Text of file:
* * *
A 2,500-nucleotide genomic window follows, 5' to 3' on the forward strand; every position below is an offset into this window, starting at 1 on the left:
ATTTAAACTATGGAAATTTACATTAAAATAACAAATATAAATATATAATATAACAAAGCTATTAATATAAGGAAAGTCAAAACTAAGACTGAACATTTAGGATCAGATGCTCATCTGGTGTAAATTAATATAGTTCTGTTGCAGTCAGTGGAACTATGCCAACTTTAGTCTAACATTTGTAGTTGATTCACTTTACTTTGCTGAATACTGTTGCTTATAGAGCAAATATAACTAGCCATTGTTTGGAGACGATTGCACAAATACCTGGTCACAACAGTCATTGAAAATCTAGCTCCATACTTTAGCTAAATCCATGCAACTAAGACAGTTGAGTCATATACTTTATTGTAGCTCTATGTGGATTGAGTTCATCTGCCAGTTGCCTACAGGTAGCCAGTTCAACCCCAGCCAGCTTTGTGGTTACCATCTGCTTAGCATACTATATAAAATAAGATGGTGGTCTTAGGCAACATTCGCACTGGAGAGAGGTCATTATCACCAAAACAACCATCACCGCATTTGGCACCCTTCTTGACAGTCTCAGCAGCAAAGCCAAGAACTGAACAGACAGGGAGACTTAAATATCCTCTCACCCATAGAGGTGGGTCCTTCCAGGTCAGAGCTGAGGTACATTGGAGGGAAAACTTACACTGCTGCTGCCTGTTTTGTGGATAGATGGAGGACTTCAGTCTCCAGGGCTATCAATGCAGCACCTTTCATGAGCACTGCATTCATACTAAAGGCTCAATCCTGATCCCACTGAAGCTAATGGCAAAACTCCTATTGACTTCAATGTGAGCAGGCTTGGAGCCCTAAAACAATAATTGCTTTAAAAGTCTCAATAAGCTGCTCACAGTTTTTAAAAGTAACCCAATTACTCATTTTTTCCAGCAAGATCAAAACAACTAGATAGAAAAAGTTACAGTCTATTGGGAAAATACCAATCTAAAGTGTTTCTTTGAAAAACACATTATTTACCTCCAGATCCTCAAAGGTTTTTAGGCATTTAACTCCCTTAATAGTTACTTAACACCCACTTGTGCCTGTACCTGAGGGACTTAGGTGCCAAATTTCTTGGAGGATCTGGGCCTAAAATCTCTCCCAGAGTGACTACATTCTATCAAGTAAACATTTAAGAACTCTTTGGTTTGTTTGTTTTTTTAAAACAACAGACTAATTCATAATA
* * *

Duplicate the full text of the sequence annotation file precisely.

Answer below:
A 2,500-nucleotide genomic window follows, 5' to 3' on the forward strand; every position below is an offset into this window, starting at 1 on the left:
ATTTAAACTATGGAAATTTACATTAAAATAACAAATATAAATATATAATATAACAAAGCTATTAATATAAGGAAAGTCAAAACTAAGACTGAACATTTAGGATCAGATGCTCATCTGGTGTAAATTAATATAGTTCTGTTGCAGTCAGTGGAACTATGCCAACTTTAGTCTAACATTTGTAGTTGATTCACTTTACTTTGCTGAATACTGTTGCTTATAGAGCAAATATAACTAGCCATTGTTTGGAGACGATTGCACAAATACCTGGTCACAACAGTCATTGAAAATCTAGCTCCATACTTTAGCTAAATCCATGCAACTAAGACAGTTGAGTCATATACTTTATTGTAGCTCTATGTGGATTGAGTTCATCTGCCAGTTGCCTACAGGTAGCCAGTTCAACCCCAGCCAGCTTTGTGGTTACCATCTGCTTAGCATACTATATAAAATAAGATGGTGGTCTTAGGCAACATTCGCACTGGAGAGAGGTCATTATCACCAAAACAACCATCACCGCATTTGGCACCCTTCTTGACAGTCTCAGCAGCAAAGCCAAGAACTGAACAGACAGGGAGACTTAAATATCCTCTCACCCATAGAGGTGGGTCCTTCCAGGTCAGAGCTGAGGTACATTGGAGGGAAAACTTACACTGCTGCTGCCTGTTTTGTGGATAGATGGAGGACTTCAGTCTCCAGGGCTATCAATGCAGCACCTTTCATGAGCACTGCATTCATACTAAAGGCTCAATCCTGATCCCACTGAAGCTAATGGCAAAACTCCTATTGACTTCAATGTGAGCAGGCTTGGAGCCCTAAAACAATAATTGCTTTAAAAGTCTCAATAAGCTGCTCACAGTTTTTAAAAGTAACCCAATTACTCATTTTTTCCAGCAAGATCAAAACAACTAGATAGAAAAAGTTACAGTCTATTGGGAAAATACCAATCTAAAGTGTTTCTTTGAAAAACACATTATTTACCTCCAGATCCTCAAAGGTTTTTAGGCATTTAACTCCCTTAATAGTTACTTAACACCCACTTGTGCCTGTACCTGAGGGACTTAGGTGCCAAATTTCTTGGAGGATCTGGGCCTAAAATCTCTCCCAGAGTGACTACATTCTATCAAGTAAACATTTAAGAACTCTTTGGTTTGTTTGTTTTTTTAAAACAACAGACTAATTCATAATA